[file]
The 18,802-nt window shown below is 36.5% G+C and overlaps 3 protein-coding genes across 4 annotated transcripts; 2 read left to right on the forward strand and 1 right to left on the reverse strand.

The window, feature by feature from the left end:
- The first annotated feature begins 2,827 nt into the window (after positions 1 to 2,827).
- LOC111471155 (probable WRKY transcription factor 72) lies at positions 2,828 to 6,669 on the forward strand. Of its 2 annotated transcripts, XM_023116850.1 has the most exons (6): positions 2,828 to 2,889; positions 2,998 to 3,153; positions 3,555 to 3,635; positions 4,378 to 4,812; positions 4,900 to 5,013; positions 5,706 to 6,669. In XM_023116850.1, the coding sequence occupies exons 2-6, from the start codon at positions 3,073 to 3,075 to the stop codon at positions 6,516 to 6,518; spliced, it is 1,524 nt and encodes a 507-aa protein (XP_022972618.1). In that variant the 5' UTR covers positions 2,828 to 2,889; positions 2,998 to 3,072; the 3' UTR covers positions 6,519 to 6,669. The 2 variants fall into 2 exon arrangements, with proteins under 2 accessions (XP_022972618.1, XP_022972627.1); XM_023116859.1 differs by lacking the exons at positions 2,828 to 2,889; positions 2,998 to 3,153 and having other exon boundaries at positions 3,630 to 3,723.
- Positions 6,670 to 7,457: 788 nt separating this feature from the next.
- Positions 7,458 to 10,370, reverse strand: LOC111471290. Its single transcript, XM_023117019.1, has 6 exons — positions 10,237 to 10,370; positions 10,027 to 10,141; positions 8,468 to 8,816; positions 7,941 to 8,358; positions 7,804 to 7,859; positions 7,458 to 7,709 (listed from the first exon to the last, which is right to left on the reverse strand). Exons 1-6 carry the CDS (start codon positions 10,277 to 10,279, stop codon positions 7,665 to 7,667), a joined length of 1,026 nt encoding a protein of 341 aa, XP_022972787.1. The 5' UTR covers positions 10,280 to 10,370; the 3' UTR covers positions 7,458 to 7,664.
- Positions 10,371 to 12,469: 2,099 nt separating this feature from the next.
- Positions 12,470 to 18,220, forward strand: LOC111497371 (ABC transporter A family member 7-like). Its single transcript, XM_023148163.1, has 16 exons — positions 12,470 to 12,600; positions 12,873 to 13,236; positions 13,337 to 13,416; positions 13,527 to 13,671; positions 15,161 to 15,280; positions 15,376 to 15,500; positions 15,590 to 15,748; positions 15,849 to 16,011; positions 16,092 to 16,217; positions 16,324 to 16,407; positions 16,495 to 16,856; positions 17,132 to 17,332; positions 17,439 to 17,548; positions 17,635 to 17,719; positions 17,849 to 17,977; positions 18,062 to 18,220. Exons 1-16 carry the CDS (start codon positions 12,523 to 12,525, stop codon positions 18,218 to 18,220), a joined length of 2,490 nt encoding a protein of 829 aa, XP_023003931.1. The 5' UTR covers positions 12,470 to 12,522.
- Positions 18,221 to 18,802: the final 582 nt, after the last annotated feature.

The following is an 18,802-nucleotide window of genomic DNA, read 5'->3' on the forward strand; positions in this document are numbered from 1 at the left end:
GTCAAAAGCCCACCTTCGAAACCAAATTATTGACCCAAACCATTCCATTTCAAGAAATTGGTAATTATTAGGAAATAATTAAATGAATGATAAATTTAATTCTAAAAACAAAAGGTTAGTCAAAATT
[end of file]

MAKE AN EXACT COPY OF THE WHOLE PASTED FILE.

The 18,802-nt window shown below is 36.5% G+C and overlaps 3 protein-coding genes across 4 annotated transcripts; 2 read left to right on the forward strand and 1 right to left on the reverse strand.

The window, feature by feature from the left end:
- The first annotated feature begins 2,827 nt into the window (after positions 1 to 2,827).
- LOC111471155 (probable WRKY transcription factor 72) lies at positions 2,828 to 6,669 on the forward strand. Of its 2 annotated transcripts, XM_023116850.1 has the most exons (6): positions 2,828 to 2,889; positions 2,998 to 3,153; positions 3,555 to 3,635; positions 4,378 to 4,812; positions 4,900 to 5,013; positions 5,706 to 6,669. In XM_023116850.1, the coding sequence occupies exons 2-6, from the start codon at positions 3,073 to 3,075 to the stop codon at positions 6,516 to 6,518; spliced, it is 1,524 nt and encodes a 507-aa protein (XP_022972618.1). In that variant the 5' UTR covers positions 2,828 to 2,889; positions 2,998 to 3,072; the 3' UTR covers positions 6,519 to 6,669. The 2 variants fall into 2 exon arrangements, with proteins under 2 accessions (XP_022972618.1, XP_022972627.1); XM_023116859.1 differs by lacking the exons at positions 2,828 to 2,889; positions 2,998 to 3,153 and having other exon boundaries at positions 3,630 to 3,723.
- Positions 6,670 to 7,457: 788 nt separating this feature from the next.
- Positions 7,458 to 10,370, reverse strand: LOC111471290. Its single transcript, XM_023117019.1, has 6 exons — positions 10,237 to 10,370; positions 10,027 to 10,141; positions 8,468 to 8,816; positions 7,941 to 8,358; positions 7,804 to 7,859; positions 7,458 to 7,709 (listed from the first exon to the last, which is right to left on the reverse strand). Exons 1-6 carry the CDS (start codon positions 10,277 to 10,279, stop codon positions 7,665 to 7,667), a joined length of 1,026 nt encoding a protein of 341 aa, XP_022972787.1. The 5' UTR covers positions 10,280 to 10,370; the 3' UTR covers positions 7,458 to 7,664.
- Positions 10,371 to 12,469: 2,099 nt separating this feature from the next.
- Positions 12,470 to 18,220, forward strand: LOC111497371 (ABC transporter A family member 7-like). Its single transcript, XM_023148163.1, has 16 exons — positions 12,470 to 12,600; positions 12,873 to 13,236; positions 13,337 to 13,416; positions 13,527 to 13,671; positions 15,161 to 15,280; positions 15,376 to 15,500; positions 15,590 to 15,748; positions 15,849 to 16,011; positions 16,092 to 16,217; positions 16,324 to 16,407; positions 16,495 to 16,856; positions 17,132 to 17,332; positions 17,439 to 17,548; positions 17,635 to 17,719; positions 17,849 to 17,977; positions 18,062 to 18,220. Exons 1-16 carry the CDS (start codon positions 12,523 to 12,525, stop codon positions 18,218 to 18,220), a joined length of 2,490 nt encoding a protein of 829 aa, XP_023003931.1. The 5' UTR covers positions 12,470 to 12,522.
- Positions 18,221 to 18,802: the final 582 nt, after the last annotated feature.

The following is an 18,802-nucleotide window of genomic DNA, read 5'->3' on the forward strand; positions in this document are numbered from 1 at the left end:
GTCAAAAGCCCACCTTCGAAACCAAATTATTGACCCAAACCATTCCATTTCAAGAAATTGGTAATTATTAGGAAATAATTAAATGAATGATAAATTTAATTCTAAAAACAAAAGGTTAGTCAAAATT